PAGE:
COVID-19 nonpharmaceutical interventions (NPIs), including mask wearing, have proved highly effective at reducing the transmission of endemic infections. A key public health question is whether NPIs could continue to be implemented long term to reduce the ongoing burden from endemic pathogens. Here, we use epidemiological models to explore the impact of long-term NPIs on the dynamics of endemic infections. We find that the introduction of NPIs leads to a strong initial reduction in incidence, but this effect is transient: As susceptibility increases, epidemics return while NPIs are in place. For low R0 infections, these return epidemics are of reduced equilibrium incidence and epidemic peak size. For high R0 infections, return epidemics are of similar magnitude to pre-NPI outbreaks. Our results underline that managing ongoing susceptible buildup, e.g., with vaccination, remains an important long-term goal.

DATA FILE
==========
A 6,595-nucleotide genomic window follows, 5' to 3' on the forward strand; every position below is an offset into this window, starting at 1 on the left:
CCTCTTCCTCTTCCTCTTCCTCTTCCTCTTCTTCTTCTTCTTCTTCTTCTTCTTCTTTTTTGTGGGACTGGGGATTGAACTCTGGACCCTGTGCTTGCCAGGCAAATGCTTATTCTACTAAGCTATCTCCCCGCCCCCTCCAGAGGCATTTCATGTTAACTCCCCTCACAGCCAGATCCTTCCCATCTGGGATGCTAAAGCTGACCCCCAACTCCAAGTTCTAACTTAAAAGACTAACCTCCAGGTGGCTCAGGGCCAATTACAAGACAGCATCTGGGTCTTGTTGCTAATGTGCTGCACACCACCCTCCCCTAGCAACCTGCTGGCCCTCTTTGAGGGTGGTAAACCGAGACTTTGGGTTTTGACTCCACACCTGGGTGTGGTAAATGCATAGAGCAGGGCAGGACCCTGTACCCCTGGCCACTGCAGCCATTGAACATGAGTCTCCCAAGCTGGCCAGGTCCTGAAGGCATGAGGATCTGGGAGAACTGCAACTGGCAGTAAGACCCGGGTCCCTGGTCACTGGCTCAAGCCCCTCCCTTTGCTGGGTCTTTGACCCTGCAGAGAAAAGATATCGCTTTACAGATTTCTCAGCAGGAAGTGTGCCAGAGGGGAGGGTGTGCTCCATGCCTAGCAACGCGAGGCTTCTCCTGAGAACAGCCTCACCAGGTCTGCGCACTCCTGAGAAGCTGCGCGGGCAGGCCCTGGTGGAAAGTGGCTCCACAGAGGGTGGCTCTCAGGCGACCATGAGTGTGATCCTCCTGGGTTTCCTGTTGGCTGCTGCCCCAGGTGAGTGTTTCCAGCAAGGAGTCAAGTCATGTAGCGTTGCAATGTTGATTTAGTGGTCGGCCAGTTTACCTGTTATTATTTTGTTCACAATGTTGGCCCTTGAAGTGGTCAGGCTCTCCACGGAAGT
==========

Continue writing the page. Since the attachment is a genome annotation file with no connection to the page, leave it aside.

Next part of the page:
|Original language||English (US)|
|Journal||Proceedings of the National Academy of Sciences of the United States of America|
|State||Published - Dec 6 2022|
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